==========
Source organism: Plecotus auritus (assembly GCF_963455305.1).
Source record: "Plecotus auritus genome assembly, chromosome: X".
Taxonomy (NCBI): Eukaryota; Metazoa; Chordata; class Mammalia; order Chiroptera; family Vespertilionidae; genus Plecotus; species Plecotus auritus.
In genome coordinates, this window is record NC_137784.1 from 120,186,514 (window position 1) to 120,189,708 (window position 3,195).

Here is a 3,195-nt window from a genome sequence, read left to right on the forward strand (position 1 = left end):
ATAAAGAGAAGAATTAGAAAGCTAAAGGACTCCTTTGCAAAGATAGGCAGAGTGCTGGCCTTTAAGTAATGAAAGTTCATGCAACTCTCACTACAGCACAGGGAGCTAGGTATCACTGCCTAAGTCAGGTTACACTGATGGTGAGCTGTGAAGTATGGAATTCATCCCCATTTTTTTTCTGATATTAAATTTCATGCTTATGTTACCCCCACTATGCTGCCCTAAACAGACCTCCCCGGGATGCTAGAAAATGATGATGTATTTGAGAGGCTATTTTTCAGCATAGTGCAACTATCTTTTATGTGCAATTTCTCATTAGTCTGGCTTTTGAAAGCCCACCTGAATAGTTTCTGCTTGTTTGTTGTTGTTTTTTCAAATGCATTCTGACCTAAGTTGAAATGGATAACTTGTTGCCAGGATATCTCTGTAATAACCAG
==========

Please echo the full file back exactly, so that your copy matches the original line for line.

Source organism: Plecotus auritus (assembly GCF_963455305.1).
Source record: "Plecotus auritus genome assembly, chromosome: X".
Taxonomy (NCBI): Eukaryota; Metazoa; Chordata; class Mammalia; order Chiroptera; family Vespertilionidae; genus Plecotus; species Plecotus auritus.
In genome coordinates, this window is record NC_137784.1 from 120,186,514 (window position 1) to 120,189,708 (window position 3,195).

Here is a 3,195-nt window from a genome sequence, read left to right on the forward strand (position 1 = left end):
ATAAAGAGAAGAATTAGAAAGCTAAAGGACTCCTTTGCAAAGATAGGCAGAGTGCTGGCCTTTAAGTAATGAAAGTTCATGCAACTCTCACTACAGCACAGGGAGCTAGGTATCACTGCCTAAGTCAGGTTACACTGATGGTGAGCTGTGAAGTATGGAATTCATCCCCATTTTTTTTCTGATATTAAATTTCATGCTTATGTTACCCCCACTATGCTGCCCTAAACAGACCTCCCCGGGATGCTAGAAAATGATGATGTATTTGAGAGGCTATTTTTCAGCATAGTGCAACTATCTTTTATGTGCAATTTCTCATTAGTCTGGCTTTTGAAAGCCCACCTGAATAGTTTCTGCTTGTTTGTTGTTGTTTTTTCAAATGCATTCTGACCTAAGTTGAAATGGATAACTTGTTGCCAGGATATCTCTGTAATAACCAG